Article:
Tech Selector

So what technology should I use?

There is a wealth of different technology for games development available at the moment - to include it all would simply be overwhelming. At GameDev-UK.net we're going to focus on just three options (but more may be added if other people want to take on a new section of the site) .

  • C# with Unity - Great cross-platform potential, including web deployment, and a relatively friendly development environment, but ties you in to Unity's game engine (obviously!).
  • C++ with OpenGL - C++ is all-powerful, but a bit fiendish to get started. OpenGL is still the cross-platform 3D standard of choice. All your code will be your own!
  • C++ with Direct X - Same caveats about C++ apply here, but combined with Microsoft's 3D rendering API - which is arguably more powerful than OpenGL, but only supported on Microsoft platforms.

No Brainers

OK - lets get the 'no brainers' out of the way:

  • I want to deploy my games to my Microsoft XBox 360.
  • I want to deploy my games to my Microsoft Windows Phone 7.

If you answered 'yes' to either of these questions at the moment we *believe* that XNA remains your only option for now. None of the discussion on this site will be directly relevant to you - head over to Microsoft's App Hub for more information.

  • I want to deploy games to non-Microsoft platforms as well as Windows 7/8 (such as OSX, Linux, Android, iOS, Raspberry-Pi etc.)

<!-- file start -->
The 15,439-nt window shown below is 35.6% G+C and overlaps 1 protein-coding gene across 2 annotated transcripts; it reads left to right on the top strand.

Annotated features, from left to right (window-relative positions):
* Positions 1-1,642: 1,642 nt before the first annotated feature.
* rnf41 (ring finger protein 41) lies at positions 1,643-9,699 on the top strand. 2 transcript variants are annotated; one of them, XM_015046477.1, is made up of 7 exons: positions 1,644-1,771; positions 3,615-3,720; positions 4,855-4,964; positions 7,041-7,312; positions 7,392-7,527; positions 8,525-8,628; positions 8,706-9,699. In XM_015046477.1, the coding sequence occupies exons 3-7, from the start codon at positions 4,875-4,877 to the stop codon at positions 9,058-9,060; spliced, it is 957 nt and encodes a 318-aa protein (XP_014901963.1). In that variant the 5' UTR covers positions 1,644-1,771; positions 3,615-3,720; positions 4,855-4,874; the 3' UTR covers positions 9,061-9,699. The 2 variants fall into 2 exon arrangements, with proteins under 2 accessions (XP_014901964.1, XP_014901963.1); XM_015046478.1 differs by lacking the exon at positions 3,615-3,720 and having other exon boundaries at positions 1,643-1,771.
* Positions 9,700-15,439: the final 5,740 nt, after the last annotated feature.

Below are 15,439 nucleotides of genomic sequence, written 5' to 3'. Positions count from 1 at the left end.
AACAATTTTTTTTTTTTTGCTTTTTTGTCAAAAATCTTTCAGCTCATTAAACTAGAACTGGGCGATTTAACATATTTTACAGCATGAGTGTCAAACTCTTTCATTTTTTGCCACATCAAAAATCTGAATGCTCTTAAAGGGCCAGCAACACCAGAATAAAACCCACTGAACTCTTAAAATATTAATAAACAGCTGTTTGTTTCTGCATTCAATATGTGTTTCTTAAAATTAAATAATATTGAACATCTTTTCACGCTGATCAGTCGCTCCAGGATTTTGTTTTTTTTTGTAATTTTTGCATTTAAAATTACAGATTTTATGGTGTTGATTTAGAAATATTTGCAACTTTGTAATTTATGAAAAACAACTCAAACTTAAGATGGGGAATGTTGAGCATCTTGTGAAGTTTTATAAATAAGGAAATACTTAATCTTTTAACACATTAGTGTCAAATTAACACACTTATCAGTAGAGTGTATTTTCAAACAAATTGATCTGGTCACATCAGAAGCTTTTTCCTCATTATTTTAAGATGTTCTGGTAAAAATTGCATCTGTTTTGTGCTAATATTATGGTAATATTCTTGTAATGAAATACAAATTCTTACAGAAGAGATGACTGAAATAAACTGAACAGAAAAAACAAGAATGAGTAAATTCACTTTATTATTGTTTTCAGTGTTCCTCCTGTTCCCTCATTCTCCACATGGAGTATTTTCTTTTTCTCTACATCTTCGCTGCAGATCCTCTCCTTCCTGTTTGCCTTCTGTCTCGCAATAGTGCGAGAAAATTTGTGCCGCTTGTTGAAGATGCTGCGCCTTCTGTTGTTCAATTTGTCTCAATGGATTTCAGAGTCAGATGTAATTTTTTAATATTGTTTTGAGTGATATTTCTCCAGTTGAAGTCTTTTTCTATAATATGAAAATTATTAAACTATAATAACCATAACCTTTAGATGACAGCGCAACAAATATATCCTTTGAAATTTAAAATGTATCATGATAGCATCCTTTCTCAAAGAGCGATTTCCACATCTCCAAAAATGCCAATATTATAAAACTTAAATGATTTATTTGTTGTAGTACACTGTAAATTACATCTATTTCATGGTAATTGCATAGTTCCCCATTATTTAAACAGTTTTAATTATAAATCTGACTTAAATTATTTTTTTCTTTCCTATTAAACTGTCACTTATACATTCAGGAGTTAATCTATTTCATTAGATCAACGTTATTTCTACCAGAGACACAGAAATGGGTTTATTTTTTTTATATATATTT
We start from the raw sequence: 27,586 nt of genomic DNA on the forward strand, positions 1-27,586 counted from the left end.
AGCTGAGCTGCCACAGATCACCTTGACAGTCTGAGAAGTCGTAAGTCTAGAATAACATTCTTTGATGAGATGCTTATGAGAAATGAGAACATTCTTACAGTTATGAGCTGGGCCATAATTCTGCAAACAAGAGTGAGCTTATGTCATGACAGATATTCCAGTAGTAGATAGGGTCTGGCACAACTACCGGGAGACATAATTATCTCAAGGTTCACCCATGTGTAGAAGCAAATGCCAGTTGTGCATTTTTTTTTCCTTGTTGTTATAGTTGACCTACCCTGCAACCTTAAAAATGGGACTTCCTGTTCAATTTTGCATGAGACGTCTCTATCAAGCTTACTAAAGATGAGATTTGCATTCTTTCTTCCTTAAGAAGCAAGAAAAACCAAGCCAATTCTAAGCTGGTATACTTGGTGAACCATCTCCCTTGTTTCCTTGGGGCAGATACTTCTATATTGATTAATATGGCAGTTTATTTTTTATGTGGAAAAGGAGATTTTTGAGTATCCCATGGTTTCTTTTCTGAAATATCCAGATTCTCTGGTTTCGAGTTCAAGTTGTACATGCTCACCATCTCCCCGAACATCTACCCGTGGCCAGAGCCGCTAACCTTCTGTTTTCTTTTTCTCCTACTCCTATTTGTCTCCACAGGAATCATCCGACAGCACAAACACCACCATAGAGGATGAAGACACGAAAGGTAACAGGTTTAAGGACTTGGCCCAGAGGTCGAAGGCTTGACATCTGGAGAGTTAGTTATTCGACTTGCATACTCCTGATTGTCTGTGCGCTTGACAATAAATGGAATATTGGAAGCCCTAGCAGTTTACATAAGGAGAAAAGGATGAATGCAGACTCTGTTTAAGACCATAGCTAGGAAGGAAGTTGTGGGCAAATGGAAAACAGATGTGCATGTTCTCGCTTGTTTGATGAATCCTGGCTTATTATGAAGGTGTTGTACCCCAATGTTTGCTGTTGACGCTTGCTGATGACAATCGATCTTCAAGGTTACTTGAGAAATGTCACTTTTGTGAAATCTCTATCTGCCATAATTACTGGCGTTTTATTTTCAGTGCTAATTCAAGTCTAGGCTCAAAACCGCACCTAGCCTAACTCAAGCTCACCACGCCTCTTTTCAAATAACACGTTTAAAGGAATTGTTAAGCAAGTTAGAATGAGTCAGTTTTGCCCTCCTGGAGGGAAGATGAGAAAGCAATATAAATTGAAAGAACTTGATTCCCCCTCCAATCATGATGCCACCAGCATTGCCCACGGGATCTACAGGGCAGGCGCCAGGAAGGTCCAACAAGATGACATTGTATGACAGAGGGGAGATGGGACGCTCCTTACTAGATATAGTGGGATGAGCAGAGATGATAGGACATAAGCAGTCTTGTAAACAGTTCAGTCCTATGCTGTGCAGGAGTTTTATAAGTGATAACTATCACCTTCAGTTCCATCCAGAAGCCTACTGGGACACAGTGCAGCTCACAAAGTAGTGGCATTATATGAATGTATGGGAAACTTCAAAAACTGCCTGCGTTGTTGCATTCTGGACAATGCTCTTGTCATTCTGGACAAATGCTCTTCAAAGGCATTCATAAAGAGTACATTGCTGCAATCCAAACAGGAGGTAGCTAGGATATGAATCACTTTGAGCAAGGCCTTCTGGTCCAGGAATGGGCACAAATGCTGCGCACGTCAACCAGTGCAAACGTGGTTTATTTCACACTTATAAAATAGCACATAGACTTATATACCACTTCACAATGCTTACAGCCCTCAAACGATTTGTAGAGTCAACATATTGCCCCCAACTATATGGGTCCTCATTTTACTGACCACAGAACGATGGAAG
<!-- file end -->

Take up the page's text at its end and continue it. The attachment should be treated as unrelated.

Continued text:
If you answered 'yes' to this question, you can definitely cross C++ with DirectX off your list - DirectX is only supported on Microsoft platforms.

But now it gets a bit trickier...

Do any of the following apply to you:

  • I am new to programming & want to use games as a way of learning how to program.
  • I want to produce commercial games quickly with the minimum of technical overhead.

If the answer was 'yes' to any of the above, then we would recommend the C# with Unity route (notwithstanding the final caveats below). You will find that general programming principles and patterns will be easier to see and understand in the 'friendlier' world of C#. The Unity API is powerful and provides a fully game engine capable of producing most existing genres, right out of the gate.

That just leaves...

If you've got this far, you are probably going to answer 'yes' to one of the following:

  • I want to learn C++, and games are fun way to do it.
  • I want to know how 3D graphics and game engines *really* work
  • I want to make a truly unique game.
  • I need to maximise performance on hardware with limited resources.
  • I have an unusually high performance game in mind.

In this case go for one of the C++ options. Your choice of graphics API (OpenGL or DirectX) is entirely dependent on whether or not you want to work on non-Microsoft platforms (see above).

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